The moment when the “light bulb” comes on and you know a child has “gotten” the lesson you are teaching him/her. These are the moments that Anna Johnson loves about being a teacher.
“You can’t buy that excitement in a student’s eyes,” explains Johnson. “You just have to be a part of the magic!”
Johnson is a gifted teacher at Bethlehem Elementary School in Locust Grove, where she also teaches accelerated math. Years ago, while working as a bank teller, someone came in to make a deposit. The person placed an “X” on the back of the check where their signature should go. Johnson learned then that this is how a person who can’t write their name signs a check. She also witnessed bank customers who could not count money. These experiences led Johnson to become a teacher.
“One year, I was teaching a group of students how to count money,” recalls Johnson. “I remember a little girl saying ‘Oh, I get it,’ and then she turned to help her friend understand the lesson” – a “light bulb” moment.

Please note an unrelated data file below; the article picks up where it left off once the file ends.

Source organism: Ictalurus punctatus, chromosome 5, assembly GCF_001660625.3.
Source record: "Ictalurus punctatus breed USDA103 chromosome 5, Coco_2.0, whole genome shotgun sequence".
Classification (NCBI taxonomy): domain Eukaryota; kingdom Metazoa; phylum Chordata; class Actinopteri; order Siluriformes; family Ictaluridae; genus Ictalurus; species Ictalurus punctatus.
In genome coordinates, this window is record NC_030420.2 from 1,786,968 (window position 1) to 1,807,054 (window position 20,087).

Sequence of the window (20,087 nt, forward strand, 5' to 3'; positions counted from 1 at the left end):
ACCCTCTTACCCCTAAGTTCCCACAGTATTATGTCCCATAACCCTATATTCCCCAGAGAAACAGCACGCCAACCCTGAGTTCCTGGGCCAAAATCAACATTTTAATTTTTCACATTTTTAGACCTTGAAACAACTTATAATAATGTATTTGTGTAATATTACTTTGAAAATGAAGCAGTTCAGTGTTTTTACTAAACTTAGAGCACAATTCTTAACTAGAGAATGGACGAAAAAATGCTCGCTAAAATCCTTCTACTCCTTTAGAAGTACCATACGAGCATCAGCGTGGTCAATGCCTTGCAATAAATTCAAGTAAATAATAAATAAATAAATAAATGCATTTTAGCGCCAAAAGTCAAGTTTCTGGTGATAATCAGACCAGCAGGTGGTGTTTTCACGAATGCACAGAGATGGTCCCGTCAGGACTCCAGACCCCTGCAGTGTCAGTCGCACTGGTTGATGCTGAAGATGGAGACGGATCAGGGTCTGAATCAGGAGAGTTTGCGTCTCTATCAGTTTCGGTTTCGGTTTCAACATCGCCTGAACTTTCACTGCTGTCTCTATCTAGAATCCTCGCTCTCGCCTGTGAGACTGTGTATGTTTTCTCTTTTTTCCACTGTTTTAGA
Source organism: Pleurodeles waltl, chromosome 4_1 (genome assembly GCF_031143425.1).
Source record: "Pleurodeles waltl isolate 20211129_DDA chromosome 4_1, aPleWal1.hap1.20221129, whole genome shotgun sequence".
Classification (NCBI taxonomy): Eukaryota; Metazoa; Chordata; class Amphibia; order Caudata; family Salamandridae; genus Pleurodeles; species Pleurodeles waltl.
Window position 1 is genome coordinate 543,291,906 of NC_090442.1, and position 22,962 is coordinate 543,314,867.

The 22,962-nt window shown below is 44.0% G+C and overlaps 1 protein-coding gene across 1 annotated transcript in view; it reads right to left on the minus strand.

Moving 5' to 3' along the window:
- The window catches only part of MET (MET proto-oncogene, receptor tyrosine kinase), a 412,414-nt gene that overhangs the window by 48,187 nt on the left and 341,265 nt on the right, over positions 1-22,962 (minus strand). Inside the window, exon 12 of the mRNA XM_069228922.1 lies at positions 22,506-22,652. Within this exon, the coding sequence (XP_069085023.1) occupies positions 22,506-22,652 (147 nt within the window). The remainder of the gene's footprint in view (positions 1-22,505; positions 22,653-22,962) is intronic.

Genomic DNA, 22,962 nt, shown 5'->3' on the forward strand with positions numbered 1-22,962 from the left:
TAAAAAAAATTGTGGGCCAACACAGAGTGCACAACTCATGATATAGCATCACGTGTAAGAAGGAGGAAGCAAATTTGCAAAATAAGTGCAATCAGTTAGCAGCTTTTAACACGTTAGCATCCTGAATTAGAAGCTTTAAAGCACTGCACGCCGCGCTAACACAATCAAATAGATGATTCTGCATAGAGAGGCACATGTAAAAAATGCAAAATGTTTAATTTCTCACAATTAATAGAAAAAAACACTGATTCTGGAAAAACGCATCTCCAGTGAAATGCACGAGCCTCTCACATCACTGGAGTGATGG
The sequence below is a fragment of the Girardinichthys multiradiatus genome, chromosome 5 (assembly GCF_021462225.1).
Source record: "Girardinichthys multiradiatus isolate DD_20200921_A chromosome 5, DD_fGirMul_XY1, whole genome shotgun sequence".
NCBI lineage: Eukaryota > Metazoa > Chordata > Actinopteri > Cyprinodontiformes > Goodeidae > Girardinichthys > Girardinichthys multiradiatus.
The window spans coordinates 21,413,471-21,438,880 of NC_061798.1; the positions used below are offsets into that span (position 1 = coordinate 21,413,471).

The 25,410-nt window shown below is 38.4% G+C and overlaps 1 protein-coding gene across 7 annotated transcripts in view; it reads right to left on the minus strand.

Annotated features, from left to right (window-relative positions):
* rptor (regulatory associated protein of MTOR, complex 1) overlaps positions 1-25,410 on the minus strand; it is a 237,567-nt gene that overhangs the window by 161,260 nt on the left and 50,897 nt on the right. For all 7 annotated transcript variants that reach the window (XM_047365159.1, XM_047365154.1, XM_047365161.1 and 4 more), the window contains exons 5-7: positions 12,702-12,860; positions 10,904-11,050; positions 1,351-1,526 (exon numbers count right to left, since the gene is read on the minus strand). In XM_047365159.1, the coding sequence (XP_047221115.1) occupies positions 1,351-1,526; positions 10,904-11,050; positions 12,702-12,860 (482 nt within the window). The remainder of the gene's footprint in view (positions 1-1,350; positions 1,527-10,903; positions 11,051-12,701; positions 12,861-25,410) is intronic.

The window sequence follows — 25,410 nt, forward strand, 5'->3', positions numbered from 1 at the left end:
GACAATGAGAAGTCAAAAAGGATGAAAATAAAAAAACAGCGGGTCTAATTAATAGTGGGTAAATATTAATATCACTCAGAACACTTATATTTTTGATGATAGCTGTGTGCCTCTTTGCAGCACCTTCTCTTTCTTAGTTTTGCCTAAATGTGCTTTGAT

Johnson shares another favorite story about a lesson on pollution in the ocean and its impact on sea turtles. She had a scientist at the turtle rehabilitation on Jekyll Island speak to her students. “When the students made the connection to how what they did here in Henry County affected the sea turtles, it was amazing! Again, it was that ‘light bulb’ moment!”
Johnson’s passion for teaching earned her the great honor of being named Bethlehem Elementary School’s Teacher of the Year for the 2022-2023 school year. It’s a humbling recognition as she believes so many of her fellow teachers are truly amazing, dedicated and deserving of the honor as well.
Johnson’s family members and friends have played a role in her success as a teacher. She credits her parents with encouraging her to go to college. Her mother-in-law for being an awesome example of a great teacher, and her father-in-law who has shared stories of his own school experiences. Her husband and three children for the countless tasks and inspiring ideas they have helped her with over the years. Her teaching mentors and friends for their support and help with projects.
For Johnson, it all comes back to being a part of that magic moment when the “light bulb” comes on and a child “gets it.”
By Michelle Nunnally